Col Joe Kittinger F-4 Dedication Ceremony

Photo by Andrew Rodriguez
United Fuel Cells

Photo by Andrew Rodriguez
Photo by Andrew Rodriguez

By Andrew Rodriguez.
On Sunday December 14th, over a thousand people from central Florida and around the nation came together at Orlando Executive Airport in Orlando, Florida to dedicate a McDonnell Douglas F-4 Phantom II as a memorial to the many central Floridians who served in the Viet Nam War, and especially to the 350 who never came home. Orlando native Colonel Joe Kittinger USAF (Retired) actually flew this specific aircraft, serial number 65-0747, on four combat missions over North Viet Nam while commanding the 555th Tactical Fighter Squadron, the ‘Triple Nickel’, out of Udorn Thailand (1971-72). He even flew her again after the war when based at RAF Lakenheath in England with the 48th Tactical Fighter Wing (1975-77).

Colonel Joe Kittinger USAF (Retired)
Joe Kittinger (right) and Matthew Olafsen, an officer of the 138th Aviation Company Memorial Inc. (photo by Matt Olafsen)

Over 60 businesses in central Florida donated products and services to make this monument a reality. Interestingly, one of these companies, Castle Constructors of Orlando, Florida, is owned by Orestes Lorenzo, the Cuban MiG-23 pilot who defected to the United States in March, 1991. The following year Lorenzo flew back to Cuba in a Cessna 310 to rescue his wife and two young sons and bring them back to the USA.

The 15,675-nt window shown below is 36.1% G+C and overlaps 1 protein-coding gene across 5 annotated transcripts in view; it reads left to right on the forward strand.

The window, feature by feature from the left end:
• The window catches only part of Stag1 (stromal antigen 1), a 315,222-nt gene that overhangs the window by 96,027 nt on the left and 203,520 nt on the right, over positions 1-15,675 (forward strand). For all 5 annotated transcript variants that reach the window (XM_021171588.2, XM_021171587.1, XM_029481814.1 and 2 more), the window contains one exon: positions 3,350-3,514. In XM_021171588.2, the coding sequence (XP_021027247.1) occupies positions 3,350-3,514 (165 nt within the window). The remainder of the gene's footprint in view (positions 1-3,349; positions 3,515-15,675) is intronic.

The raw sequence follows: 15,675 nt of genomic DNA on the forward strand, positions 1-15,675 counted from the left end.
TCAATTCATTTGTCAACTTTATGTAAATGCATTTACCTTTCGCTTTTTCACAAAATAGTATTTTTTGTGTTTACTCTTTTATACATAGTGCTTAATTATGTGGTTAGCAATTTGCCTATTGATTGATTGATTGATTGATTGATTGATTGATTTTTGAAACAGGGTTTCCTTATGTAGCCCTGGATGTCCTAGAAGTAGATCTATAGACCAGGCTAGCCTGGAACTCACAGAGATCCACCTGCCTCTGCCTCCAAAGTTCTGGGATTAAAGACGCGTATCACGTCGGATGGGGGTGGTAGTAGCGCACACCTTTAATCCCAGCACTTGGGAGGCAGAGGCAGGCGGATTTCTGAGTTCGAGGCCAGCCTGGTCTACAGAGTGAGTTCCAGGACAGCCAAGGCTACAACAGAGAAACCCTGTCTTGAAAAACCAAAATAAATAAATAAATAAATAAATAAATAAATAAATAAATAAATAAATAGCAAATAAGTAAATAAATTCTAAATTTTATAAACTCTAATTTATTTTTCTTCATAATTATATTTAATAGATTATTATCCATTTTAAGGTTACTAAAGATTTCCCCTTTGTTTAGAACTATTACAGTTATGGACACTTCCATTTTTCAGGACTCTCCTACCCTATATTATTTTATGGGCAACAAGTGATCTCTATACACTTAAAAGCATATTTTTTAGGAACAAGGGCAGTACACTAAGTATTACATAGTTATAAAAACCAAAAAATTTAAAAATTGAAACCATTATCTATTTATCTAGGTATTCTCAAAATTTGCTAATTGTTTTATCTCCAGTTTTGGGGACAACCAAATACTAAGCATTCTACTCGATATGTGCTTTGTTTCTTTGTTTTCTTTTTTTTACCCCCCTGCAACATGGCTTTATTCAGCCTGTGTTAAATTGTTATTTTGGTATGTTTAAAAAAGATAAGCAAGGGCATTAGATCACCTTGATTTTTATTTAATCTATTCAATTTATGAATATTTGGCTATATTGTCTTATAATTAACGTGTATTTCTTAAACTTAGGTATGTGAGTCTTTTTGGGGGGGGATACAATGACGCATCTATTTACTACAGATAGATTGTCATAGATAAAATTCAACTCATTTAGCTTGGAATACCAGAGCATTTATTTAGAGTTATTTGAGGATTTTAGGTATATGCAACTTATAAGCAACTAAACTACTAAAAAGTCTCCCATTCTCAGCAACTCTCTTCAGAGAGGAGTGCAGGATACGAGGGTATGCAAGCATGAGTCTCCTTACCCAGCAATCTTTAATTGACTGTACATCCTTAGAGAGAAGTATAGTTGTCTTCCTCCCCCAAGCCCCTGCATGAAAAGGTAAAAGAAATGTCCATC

Given the strong ties to Colonel Kittinger, the memorial couldn’t have chosen a more appropriate aircraft to put on display. Kittinger is a legendary pilot with three tours of duty in Viet Nam and nearly 500 combat missions. The last of these missions in May, 1972 resulted in him being shot down and taken prisoner in North Viet Nam, where he endured nearly a year of brutal treatment and torture before his release. Kittinger is perhaps better known for one of his earlier aerial feats though, when he set the record in 1960 for the highest parachute jump in history, leaping from a ballon at 102,000 feet. His record was only recently broken by Felix Baumgartner. Colonel Kittinger was also the first man to fly a gas balloon solo across the Atlantic, which he achieved in 1984.
During his speech at the memorial dedication ceremony, Colonel Kittinger called Orlando Executive Airport his “Field of Dreams”, as during his childhood in the 1930s, he often rode his bicycle past what were then cow pastures to watch the airplanes take off and land. He of course tried to talk pilots into giving him a ride, sometimes successfully. Kittinger also remarked how he hoped the F-4 and the park named in his honor would serve as an inspiration and “Field of Dreams” to following generations. So with many old friends and new ones by his side, Kittinger cut the ceremonial ribbon and opened the park to the public. The park will provide an everlasting reminder to the sacrifice of those who served, but in so doing, hopefully spur future Floridians to greatness as well.
Col. Joe Kittinger F-4 Phantom